to the

sighted members of the family. When, as a child in Sierra Leone, James began
to see

objects upside down because of an ocular disease, the villagers were certain

he was possessed by demons.

In these places, schools for blind children were deemed a preposterous waste
of resources

and effort. Teachers in regular schools refused to educate them. Sighted

ridiculed them, tricked them, spat at them and threw stones at them. And
when they

reached working age, no one would hire them. During a visit to the Braille

Borders training center in Tibet, I met blind children who had been beaten,

they were idiots, locked in rooms for years on end and abandoned by their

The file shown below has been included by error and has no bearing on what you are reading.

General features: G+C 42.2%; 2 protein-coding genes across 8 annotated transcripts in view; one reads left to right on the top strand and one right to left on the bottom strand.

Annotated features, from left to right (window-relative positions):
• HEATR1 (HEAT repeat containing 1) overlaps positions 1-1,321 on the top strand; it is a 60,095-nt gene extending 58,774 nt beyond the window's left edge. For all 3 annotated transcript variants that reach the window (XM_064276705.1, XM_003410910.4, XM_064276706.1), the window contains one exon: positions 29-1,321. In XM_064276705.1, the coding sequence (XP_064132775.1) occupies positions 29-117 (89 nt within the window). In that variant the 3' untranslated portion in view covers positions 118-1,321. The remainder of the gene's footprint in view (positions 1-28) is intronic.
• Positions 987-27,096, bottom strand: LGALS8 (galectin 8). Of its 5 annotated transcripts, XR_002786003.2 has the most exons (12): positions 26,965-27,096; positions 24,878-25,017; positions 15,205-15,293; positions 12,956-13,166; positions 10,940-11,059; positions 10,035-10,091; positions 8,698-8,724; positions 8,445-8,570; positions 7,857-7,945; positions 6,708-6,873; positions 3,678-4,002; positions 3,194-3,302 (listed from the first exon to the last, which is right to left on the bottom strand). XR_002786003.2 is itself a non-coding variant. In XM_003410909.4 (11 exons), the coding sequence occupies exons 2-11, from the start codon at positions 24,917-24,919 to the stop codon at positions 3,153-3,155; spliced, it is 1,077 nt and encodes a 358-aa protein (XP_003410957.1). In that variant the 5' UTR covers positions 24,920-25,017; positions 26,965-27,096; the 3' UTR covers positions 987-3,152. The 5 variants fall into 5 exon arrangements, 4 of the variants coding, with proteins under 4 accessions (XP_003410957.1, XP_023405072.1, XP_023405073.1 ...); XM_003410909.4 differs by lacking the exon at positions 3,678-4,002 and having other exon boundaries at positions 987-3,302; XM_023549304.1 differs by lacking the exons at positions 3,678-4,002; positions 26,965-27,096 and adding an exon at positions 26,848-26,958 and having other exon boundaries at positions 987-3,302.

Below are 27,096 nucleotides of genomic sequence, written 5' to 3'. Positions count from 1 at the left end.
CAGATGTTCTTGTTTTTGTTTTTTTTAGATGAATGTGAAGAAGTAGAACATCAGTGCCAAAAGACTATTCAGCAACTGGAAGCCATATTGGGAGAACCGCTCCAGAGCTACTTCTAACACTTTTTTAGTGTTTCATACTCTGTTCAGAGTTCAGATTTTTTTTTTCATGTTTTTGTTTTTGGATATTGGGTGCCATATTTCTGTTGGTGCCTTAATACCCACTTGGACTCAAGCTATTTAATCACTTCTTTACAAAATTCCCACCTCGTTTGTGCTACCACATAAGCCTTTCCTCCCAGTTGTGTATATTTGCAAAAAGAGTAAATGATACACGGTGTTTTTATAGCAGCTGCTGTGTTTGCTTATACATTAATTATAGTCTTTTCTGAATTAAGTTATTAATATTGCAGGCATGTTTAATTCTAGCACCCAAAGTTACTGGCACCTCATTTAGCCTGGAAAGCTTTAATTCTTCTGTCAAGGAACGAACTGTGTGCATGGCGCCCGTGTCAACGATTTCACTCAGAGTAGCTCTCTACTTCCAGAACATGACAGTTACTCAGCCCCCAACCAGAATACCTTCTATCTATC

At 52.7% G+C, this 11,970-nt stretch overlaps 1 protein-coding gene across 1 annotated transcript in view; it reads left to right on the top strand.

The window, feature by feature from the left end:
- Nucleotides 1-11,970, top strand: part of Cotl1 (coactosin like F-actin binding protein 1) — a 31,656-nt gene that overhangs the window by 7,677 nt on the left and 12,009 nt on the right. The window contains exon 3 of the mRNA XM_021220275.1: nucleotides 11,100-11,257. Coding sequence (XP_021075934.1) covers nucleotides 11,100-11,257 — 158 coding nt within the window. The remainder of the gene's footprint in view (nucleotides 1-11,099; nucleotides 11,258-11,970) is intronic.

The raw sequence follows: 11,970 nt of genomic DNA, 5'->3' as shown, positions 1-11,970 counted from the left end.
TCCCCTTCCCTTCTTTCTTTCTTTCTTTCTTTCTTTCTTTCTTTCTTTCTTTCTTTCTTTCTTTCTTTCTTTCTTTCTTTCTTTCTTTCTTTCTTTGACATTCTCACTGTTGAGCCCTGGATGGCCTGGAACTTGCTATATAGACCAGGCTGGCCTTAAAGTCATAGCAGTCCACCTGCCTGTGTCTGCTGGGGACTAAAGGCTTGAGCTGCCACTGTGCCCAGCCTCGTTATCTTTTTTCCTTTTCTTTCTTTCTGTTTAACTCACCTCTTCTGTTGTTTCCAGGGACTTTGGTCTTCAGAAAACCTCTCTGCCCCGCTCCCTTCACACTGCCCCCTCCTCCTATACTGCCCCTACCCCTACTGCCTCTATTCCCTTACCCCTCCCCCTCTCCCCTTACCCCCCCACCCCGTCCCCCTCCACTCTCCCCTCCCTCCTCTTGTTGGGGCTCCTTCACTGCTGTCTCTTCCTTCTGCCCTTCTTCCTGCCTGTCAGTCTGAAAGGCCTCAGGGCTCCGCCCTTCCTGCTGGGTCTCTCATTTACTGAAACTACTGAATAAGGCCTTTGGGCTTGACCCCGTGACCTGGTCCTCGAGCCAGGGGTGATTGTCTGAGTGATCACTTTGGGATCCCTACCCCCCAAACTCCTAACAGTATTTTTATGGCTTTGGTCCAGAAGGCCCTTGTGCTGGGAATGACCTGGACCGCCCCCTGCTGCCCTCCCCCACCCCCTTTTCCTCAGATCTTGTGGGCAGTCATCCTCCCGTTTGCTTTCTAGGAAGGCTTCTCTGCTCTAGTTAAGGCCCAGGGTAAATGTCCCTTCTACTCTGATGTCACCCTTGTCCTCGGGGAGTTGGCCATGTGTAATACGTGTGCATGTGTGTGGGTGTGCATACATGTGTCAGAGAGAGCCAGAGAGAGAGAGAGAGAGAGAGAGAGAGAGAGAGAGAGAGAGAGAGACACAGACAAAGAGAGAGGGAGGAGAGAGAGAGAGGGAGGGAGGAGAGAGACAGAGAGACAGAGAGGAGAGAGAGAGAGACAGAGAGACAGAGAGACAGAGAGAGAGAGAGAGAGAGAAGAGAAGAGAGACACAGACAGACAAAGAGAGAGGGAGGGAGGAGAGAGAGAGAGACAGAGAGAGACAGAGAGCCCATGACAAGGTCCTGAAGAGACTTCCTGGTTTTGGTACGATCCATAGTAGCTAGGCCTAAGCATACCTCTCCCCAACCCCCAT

These stories, which would have been commonplace in the Dark Ages, took
place in

the 1980s, 1990s and 2000s. They are taking place now. Nine out of 10 blind

in the developing world still have no access to education, many for no other

than that they are blind.

The United States has one of the lowest rates of visual impairment in the

and yet blindness is still among the most feared physical afflictions. Even
in this

country, the blind are perceived as a people apart.

Aversion toward the blind exists for the same reason that most prejudices

lack of knowledge. Ignorance is a powerful generator of fear. And fear
slides easily

into aggression and contempt. Anyone who has not spent more than five
minutes with

a blind person might be forgiven for believing - like the woman I met at the

- that there is an unbridgeable gap between us and them.

For most of us, sight is the primary way we interpret the world. How can we

begin to conceive of a meaningful connection with a person who cannot see?